The Basics of Medicare Supplement Plans

A Medicare Supplement Insurance Plan, also known as Medigap, is different from a Medicare Advantage plan. Instead of offering coverage like HMO, PPO, and MSAs, it helps you pay for the costs that Original Medicare cannot cover.

Medigap plans have different requirements than Medicare Advantage plans. These plans also have varying options that may or may not cover the costs of the care you need. If you have any questions about Medigap policies, call one of our professional health agents today at 888-218-4543.

Medicare Supplement Insurance Requirements and Application

Medicare Supplement Insurance helps cover what Original Medicare doesn't

Medicare supplement insurance plans are sold by insurance companies licensed to sell them. Before you buy a Medigap plan, you must have both Medicare Part A and Part B. Medigap plans only cover one person, so spouses must purchase separate plans. Once purchased, you pay the insurance company a monthly premium as well as the Part B monthly premium.

Insurance companies are not required to sell Medigap policies to people under 65, although some companies may offer them. The availability of Medigap for people under 65 may also depend on your state. The enrollment period opens the month that you are 65, so if you turn 65 in September, the period would open in October. The period is open for 6 months after you turn 65. If you miss the enrollment period, you may lose important benefits or be charged higher premiums.

What Does Medigap Cover?

Medicare Supplement Insurance plans do not pay for coverage like other health insurance plans. Instead, these plans supplement Original Medicare coverage so that copayments, coinsurance, and deductibles are covered.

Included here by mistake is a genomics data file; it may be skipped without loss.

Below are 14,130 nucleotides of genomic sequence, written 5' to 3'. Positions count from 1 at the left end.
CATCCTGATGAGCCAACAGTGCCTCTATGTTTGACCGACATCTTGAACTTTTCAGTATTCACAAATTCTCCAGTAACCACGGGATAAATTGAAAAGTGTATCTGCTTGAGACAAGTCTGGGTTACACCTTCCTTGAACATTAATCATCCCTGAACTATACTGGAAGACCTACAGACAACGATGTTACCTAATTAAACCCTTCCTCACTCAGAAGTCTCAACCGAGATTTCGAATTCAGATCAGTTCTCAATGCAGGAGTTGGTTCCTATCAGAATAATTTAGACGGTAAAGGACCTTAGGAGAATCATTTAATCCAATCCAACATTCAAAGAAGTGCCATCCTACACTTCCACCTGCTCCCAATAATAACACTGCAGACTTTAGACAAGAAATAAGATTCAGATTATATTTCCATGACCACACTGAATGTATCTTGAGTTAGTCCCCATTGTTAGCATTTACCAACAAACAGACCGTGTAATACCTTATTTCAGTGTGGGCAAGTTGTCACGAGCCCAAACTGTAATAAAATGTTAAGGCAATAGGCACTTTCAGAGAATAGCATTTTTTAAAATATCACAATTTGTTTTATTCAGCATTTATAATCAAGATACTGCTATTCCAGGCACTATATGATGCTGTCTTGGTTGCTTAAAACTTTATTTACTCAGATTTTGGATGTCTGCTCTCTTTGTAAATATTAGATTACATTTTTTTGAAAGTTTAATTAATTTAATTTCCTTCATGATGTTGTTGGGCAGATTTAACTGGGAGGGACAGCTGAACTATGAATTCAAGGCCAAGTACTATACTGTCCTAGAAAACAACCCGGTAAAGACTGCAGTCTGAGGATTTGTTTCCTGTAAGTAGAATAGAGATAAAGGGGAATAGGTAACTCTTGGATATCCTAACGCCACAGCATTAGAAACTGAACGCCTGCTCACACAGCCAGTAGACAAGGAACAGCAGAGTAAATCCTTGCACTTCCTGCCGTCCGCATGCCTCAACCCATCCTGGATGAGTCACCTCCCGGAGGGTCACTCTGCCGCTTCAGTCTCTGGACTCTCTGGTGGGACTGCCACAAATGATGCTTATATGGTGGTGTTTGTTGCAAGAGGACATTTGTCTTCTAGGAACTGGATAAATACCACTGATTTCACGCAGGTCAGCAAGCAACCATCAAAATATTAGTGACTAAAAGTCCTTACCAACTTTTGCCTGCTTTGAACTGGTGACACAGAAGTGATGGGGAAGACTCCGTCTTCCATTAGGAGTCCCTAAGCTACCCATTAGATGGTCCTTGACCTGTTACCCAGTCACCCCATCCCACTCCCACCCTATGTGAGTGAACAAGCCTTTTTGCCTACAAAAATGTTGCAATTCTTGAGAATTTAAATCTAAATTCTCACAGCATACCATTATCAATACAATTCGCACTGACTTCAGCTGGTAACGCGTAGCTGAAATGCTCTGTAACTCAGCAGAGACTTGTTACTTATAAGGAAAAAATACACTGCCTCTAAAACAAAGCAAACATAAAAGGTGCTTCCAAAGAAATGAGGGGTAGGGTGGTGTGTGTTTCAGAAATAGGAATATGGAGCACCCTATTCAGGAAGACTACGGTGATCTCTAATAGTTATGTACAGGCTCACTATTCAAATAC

Medigap coverage is offered in lettered plans, which may be confused with Medicare Part A and Part B. However, Medigap plans are different. When you’re looking to buy a Medigap plan, know that insurance companies may not offer all of the different plans. However, companies are required to offer Plan A at the very least.

Standardized Medigap plans must cover basic benefits such as: 

  • Copayments or coinsurance costs for Medicare Part A for up to a year after Medicare benefits run out. 
  • Medicare Part A hospice care copayments or coinsurance costs
  • Medicare Part B copayments or coinsurance costs

Additionally, if you need blood during a medical procedure, the first three pints should also be covered.

The best time to apply for Medigap is the month after you turn 65
Medicare Supplement Insurance (Medigap) has some limits, but standardized Medigap plans must cover a few basic benefits.

What Does Medigap Not Cover?

In the past, there were some Medigap policies that covered prescription drugs. However, plans could not cover prescription drugs after January 1, 2006. Also, Medigap coverage does not include vision, dental, or long-term care. Hearing aids or private-duty nursing are not usually covered as well. If you need prescription drug coverage, you will need a separate Medicare Part D plan.

Note that Medicare Supplement plan options are different in Massachusetts, Minnesota, and Wisconsin than in the rest of the country.

If you’re thinking about dropping a current Medicare Supplement plan, make sure you time it right. If too much time passes, or there is a lapse in care, late enrollment fees may apply.

Let Us Help You Find The Right Plan

At Buffalo Health Advisors, we believe in providing solutions to individuals as they transition to Medicare plans. Not only can Medicare Advantage work to protect your health, choosing the right plan can go a long way toward protecting your wealth. This plan is critical if you are going to be living on a fixed income during your retirement years.

It will cost you nothing to learn more about the options available to you. Call or stop by our Nashville, TN office to discuss your Medicare plan options with one of our experienced agents.

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Medicare and insurance don’t need to be complicated. Talk to a Buffalo Health Insurance Benefits Advisor and let’s figure this out together. When you think Medicare, think Buffalo.

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